Caratacus Burke fixed Rufus with a hateful stare as the latter reluctantly made his way toward the door. Moira Abbott watched his back, wand aimed threateningly at Caratacus lest he try to make any sudden movements. Rufus held one arm over his eyes to shield himself from the blinding sunlight that would soon strike him full in the face, wand still clenched tightly in his other hand.
He kept his eyes squeezed shut after closing the door behind him, listening to it lock back in place. The shouts of Morfin Gaunt still stung his ears, echoing upward as it vibrated against layer after layer of enchantments. The sun was brighter than hell, easily shining through his lids, but Rufus reveled in the heat soaking into his skin. This was the moment all the guards always looked forward to when they came home to Cliodna’s Clock – feeling the blood rush through their numb fingers and toes again. The humidity assaulted his senses as well, so overwhelming in contrast with the dehydrated Grotta that he could almost drink the water right out of the air.
Water splashed around his ankles, the sand here far different from that of the arctic desert he’d just left. This was the sort of sand that you could sink into, that you could feel living creatures moving around in. Life was in front of him in wind and grass, and there was death behind him in an iron cage, even if death still encompassed everything.
Squinting, Rufus dazedly made his way down the flooded beach to Cliodna’s Clock. In spite of himself, he felt much better now that he was gone. In that place, wandering around in a world for lost souls, he could sometimes feel himself losing bits and pieces of his mind, his memory, his humanity. If more people volunteered for the job of guarding, Rufus and the others wouldn’t have to expose themselves to such long, starless hours; but, of course, who would readily agree to such a task? Most of them hated inhabitants of the Grotta. They didn’t know what it looked like and who was still alive in there, and they didn’t care to learn. Quite a few of them were in Cliodna’s Clock because of people in the Grotta, and wished them nothing but agony.
The town was bursting at the seams.
Rufus’s footsteps quickened, melting into a throng of others walking briskly along. On his right was Nymphadora Lupin and on his left was a young man who worked in the bakery, his sleeves rolled up to his elbows, arms caked with flour. Between the two of them, and in the middle of everyone else, Rufus was lost adrift.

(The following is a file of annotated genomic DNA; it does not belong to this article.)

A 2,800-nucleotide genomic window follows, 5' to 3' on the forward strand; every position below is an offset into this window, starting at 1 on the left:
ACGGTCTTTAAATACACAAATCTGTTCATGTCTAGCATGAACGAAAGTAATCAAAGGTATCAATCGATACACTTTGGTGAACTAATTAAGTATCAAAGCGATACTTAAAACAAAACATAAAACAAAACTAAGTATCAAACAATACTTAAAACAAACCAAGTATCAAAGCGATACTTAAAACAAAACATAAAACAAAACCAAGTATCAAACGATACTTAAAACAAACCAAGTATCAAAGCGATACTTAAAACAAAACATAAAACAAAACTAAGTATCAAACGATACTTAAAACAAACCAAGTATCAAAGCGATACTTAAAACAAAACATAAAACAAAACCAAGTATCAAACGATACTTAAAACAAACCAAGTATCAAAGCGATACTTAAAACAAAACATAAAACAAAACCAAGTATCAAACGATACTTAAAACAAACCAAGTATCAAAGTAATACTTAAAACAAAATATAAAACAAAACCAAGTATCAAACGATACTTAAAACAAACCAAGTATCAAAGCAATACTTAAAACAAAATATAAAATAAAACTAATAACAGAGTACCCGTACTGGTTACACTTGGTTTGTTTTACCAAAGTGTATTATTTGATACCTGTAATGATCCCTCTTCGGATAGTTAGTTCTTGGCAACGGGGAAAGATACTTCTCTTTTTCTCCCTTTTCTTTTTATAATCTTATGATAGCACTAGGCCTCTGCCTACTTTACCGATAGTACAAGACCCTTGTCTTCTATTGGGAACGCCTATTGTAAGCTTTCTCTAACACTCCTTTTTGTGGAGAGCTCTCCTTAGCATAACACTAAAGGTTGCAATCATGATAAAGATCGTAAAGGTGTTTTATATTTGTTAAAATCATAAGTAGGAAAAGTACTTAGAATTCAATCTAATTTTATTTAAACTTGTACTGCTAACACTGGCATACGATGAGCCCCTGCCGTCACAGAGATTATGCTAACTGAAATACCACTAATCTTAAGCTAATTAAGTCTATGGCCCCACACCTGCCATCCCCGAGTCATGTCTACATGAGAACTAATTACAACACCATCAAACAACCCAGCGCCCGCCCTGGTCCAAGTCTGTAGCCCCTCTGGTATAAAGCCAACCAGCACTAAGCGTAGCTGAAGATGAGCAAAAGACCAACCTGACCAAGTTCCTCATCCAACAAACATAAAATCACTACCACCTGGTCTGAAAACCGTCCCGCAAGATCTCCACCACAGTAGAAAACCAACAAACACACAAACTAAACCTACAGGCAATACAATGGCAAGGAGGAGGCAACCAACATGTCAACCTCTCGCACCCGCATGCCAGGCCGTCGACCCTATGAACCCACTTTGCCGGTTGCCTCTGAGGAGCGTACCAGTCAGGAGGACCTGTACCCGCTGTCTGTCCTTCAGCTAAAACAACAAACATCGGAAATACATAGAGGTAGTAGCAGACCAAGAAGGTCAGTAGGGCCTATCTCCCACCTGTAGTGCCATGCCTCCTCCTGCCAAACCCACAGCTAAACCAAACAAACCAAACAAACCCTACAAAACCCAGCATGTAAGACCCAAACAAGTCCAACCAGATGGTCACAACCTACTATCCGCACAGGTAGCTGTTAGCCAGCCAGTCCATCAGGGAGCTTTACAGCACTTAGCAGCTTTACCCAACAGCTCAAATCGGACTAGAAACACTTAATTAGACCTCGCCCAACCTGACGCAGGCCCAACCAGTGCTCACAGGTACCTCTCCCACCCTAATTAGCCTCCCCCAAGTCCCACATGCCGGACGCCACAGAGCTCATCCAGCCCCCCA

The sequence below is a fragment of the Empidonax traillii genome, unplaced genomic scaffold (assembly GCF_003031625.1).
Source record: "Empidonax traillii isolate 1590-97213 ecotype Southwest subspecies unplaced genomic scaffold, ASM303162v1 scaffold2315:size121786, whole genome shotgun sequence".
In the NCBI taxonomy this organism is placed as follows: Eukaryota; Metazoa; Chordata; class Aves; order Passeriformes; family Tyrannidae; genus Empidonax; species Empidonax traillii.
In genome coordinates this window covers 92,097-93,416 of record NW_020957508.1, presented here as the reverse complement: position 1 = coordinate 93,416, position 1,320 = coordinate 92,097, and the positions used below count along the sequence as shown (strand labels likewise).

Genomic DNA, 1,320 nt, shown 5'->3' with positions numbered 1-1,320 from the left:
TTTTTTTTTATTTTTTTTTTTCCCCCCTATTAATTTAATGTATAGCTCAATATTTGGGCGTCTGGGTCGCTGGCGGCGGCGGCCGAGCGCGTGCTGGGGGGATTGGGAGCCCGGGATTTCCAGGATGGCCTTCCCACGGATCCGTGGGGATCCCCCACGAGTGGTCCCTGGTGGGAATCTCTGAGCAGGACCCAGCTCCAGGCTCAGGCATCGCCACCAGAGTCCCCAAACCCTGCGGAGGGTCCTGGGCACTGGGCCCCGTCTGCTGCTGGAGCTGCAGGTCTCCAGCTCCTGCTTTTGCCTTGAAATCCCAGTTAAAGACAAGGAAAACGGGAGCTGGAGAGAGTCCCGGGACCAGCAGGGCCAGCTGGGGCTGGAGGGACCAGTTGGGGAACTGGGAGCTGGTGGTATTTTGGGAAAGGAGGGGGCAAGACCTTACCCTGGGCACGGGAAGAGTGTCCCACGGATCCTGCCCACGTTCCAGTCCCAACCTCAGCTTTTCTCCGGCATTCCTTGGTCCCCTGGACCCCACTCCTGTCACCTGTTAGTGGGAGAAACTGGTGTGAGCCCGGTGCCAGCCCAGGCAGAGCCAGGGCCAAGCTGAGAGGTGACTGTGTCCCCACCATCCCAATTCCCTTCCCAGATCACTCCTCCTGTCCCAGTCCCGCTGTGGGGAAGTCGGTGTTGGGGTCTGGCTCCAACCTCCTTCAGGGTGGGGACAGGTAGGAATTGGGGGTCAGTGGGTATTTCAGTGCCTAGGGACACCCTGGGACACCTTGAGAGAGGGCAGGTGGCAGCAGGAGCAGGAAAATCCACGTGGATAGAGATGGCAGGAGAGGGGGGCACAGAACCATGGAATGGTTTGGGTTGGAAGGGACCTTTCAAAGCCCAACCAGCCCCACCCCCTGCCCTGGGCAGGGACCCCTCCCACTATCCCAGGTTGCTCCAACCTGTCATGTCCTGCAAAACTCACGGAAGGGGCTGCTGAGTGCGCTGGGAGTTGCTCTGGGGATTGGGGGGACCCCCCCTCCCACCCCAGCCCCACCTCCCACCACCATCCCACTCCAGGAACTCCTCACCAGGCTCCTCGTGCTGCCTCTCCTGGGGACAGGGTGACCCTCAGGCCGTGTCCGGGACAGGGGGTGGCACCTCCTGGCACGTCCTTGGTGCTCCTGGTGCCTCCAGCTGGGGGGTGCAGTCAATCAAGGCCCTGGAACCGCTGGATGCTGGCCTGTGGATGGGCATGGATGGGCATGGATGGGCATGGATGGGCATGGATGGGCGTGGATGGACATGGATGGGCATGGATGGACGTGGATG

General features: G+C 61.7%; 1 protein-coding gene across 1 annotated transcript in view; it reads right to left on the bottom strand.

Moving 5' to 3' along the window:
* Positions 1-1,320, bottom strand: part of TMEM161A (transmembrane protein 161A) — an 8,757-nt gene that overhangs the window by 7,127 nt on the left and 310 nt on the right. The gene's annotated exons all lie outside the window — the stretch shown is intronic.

Tonks saw the flash of grayish-white before anyone else, and reached wildly up with both hands to grasp it. Just before her fingers brushed the inky newsprint, her own name already glaring back at her on the front page, someone else snatched it away.
Tonks swerved, teeth accidentally clamping over her tongue in irritation, to see Lily Potter’s green eyes memorizing the lines on the paper. Her complexion had gone very sallow. Several paces behind her, footsteps were fast approaching. Lily knew them without having to turn around, and met James Potter with wide, snapping eyes. He’d never seen her looking more horror-struck. “How could you?” she demanded angrily.
James reeled back, taking approximately one second to become just as upset. “How could you expect me not to? If he’s in, I’m in.”
Tonks got a hold of another issue at last, since clones of the Daily Departed were now raining profusely from the sky, being orchestrated by Benedict Cuffe’s baton-like wand. All around her, the middle pages of the Daily Departed had been carelessly discarded in favor of the front page.
Ten names were separated into two groups, five people per team. Each group would duel only members of their own team until the very last round, when just one person on each side remained. The groups this year were named to reflect their paradoxical reality: Victus Mortuus. Living Dead.